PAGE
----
Certainly African traders were every bit a match for European traders at this stage, as K.O. Dike long ago pointed out,7 and Chinese traders probably more than a match. But with the advent of industrial capitalism the situation changed, and the question is whether Wolf’s picture of an evolutionary process to which all contributed accurately reflects the new situation.

Wolf is, of course, well aware of the difference capitalism made. One third of his book is devoted to its impact, and he rightly draws a sharp line between merchant capitalism based on trade and industrial capitalism, the essential characteristic of which is “buying labor power and setting it to work.” This is a crucial distinction. As capitalism progressed, the exchange of European manufactures for native products—Lancashire shirts for Chinese tea or Birmingham small arms for African ivory—became marginal. Instead, European capitalists stepped in and organized production on capitalist lines, and all they now wanted was a cheap and plentiful supply of hired labor.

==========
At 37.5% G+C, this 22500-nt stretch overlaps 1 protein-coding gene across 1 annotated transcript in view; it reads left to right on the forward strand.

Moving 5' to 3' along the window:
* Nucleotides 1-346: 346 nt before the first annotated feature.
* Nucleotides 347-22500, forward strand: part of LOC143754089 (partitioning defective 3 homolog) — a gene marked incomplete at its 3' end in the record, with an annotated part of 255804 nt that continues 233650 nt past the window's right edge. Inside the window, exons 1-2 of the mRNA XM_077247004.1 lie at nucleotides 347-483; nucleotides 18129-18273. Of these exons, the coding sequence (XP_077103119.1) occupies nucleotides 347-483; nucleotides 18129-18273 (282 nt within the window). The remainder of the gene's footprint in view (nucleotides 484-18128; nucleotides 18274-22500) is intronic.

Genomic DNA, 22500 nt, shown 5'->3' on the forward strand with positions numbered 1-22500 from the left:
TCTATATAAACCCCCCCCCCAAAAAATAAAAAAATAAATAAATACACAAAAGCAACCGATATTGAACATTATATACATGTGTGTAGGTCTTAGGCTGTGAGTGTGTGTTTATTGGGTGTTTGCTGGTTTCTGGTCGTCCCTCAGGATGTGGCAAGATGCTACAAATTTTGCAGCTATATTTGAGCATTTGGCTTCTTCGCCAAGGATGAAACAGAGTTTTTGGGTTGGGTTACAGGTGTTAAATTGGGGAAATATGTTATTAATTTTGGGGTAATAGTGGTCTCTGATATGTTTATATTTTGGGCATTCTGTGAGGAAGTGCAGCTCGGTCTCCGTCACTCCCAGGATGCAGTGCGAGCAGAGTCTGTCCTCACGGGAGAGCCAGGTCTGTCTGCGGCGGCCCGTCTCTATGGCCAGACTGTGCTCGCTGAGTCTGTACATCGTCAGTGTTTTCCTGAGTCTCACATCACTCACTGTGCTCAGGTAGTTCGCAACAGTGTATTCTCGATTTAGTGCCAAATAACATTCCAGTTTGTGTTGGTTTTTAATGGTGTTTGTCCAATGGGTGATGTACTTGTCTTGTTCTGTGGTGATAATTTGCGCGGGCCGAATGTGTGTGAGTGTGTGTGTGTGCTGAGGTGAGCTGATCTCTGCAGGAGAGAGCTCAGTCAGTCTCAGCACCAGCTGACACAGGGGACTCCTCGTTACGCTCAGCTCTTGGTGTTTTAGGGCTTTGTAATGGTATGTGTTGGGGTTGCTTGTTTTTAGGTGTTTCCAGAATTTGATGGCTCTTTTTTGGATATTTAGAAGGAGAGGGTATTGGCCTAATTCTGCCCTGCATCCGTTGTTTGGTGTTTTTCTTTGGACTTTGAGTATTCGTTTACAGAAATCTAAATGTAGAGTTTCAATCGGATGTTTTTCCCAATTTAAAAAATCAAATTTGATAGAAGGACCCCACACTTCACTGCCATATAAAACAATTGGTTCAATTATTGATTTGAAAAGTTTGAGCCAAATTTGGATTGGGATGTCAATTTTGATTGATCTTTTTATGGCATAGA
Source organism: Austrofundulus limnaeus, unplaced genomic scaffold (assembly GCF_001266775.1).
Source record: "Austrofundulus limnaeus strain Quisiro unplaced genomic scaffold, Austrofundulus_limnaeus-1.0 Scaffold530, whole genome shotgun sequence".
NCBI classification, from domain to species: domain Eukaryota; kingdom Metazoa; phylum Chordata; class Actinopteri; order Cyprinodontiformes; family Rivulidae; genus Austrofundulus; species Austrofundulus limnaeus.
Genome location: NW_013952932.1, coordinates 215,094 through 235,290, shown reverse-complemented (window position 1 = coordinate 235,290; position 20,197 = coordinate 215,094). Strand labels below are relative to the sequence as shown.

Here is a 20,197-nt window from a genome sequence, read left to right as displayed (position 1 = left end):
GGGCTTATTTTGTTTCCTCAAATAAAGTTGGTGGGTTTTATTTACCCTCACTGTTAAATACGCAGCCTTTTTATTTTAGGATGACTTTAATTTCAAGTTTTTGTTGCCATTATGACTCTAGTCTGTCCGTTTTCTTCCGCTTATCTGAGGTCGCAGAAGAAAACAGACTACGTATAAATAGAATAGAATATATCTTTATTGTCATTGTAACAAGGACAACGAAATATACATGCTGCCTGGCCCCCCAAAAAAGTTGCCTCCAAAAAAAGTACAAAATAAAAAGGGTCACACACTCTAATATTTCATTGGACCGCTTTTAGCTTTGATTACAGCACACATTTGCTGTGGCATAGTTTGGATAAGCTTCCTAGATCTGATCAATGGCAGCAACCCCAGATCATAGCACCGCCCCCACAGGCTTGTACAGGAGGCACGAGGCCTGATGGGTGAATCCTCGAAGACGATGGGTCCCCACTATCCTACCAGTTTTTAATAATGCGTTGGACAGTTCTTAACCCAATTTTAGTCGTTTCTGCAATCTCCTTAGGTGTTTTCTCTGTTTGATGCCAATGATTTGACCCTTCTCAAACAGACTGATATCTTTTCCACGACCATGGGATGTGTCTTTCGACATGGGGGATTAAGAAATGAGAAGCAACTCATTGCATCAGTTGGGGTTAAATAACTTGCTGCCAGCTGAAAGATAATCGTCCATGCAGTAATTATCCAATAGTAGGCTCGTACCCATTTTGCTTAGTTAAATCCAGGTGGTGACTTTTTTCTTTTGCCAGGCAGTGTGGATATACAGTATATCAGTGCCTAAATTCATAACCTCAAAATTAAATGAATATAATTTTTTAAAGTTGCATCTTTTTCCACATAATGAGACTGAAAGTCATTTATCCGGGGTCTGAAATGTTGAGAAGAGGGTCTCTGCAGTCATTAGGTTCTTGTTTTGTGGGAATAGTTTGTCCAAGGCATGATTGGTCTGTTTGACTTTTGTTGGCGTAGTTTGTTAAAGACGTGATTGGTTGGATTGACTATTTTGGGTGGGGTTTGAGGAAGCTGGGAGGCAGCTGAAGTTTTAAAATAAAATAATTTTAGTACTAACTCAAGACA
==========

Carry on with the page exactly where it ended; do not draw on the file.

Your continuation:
The result was the disruption of native societies that had weathered the storm during the first three centuries of European expansion, particularly when the coercive power of colonial governments was used to second the pressure of capitalist entrepreneurs. Everywhere extensive regions of the world were reorganized to meet the demands of industry. To feed the cotton mills of Lancashire, slave plantations displaced native populations in the American South; to furnish raw material to the mills of Bombay millions of acres formerly producing food were given over to cotton in western India. No one asked, or cared, what happened to the people involved.